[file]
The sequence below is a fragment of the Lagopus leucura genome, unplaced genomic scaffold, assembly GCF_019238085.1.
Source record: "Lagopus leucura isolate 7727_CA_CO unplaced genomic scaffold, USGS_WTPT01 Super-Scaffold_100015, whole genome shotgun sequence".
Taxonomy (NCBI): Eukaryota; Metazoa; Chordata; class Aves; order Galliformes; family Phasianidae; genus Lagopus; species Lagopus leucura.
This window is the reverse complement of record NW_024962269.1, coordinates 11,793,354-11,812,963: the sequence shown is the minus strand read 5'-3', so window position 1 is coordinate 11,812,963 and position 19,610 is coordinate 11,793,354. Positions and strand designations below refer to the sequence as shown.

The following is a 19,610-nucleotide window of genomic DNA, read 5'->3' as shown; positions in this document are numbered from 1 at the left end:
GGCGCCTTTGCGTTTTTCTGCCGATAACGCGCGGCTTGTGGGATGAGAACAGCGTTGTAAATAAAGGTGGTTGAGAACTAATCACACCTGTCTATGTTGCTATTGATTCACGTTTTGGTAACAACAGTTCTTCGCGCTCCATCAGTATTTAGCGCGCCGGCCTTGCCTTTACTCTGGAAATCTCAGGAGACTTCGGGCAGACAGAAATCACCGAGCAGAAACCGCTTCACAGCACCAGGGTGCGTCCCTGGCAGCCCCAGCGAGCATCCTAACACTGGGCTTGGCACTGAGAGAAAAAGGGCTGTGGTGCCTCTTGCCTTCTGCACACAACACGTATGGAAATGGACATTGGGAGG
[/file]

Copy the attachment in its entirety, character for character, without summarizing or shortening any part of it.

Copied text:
The sequence below is a fragment of the Lagopus leucura genome, unplaced genomic scaffold, assembly GCF_019238085.1.
Source record: "Lagopus leucura isolate 7727_CA_CO unplaced genomic scaffold, USGS_WTPT01 Super-Scaffold_100015, whole genome shotgun sequence".
Taxonomy (NCBI): Eukaryota; Metazoa; Chordata; class Aves; order Galliformes; family Phasianidae; genus Lagopus; species Lagopus leucura.
This window is the reverse complement of record NW_024962269.1, coordinates 11,793,354-11,812,963: the sequence shown is the minus strand read 5'-3', so window position 1 is coordinate 11,812,963 and position 19,610 is coordinate 11,793,354. Positions and strand designations below refer to the sequence as shown.

The following is a 19,610-nucleotide window of genomic DNA, read 5'->3' as shown; positions in this document are numbered from 1 at the left end:
GGCGCCTTTGCGTTTTTCTGCCGATAACGCGCGGCTTGTGGGATGAGAACAGCGTTGTAAATAAAGGTGGTTGAGAACTAATCACACCTGTCTATGTTGCTATTGATTCACGTTTTGGTAACAACAGTTCTTCGCGCTCCATCAGTATTTAGCGCGCCGGCCTTGCCTTTACTCTGGAAATCTCAGGAGACTTCGGGCAGACAGAAATCACCGAGCAGAAACCGCTTCACAGCACCAGGGTGCGTCCCTGGCAGCCCCAGCGAGCATCCTAACACTGGGCTTGGCACTGAGAGAAAAAGGGCTGTGGTGCCTCTTGCCTTCTGCACACAACACGTATGGAAATGGACATTGGGAGG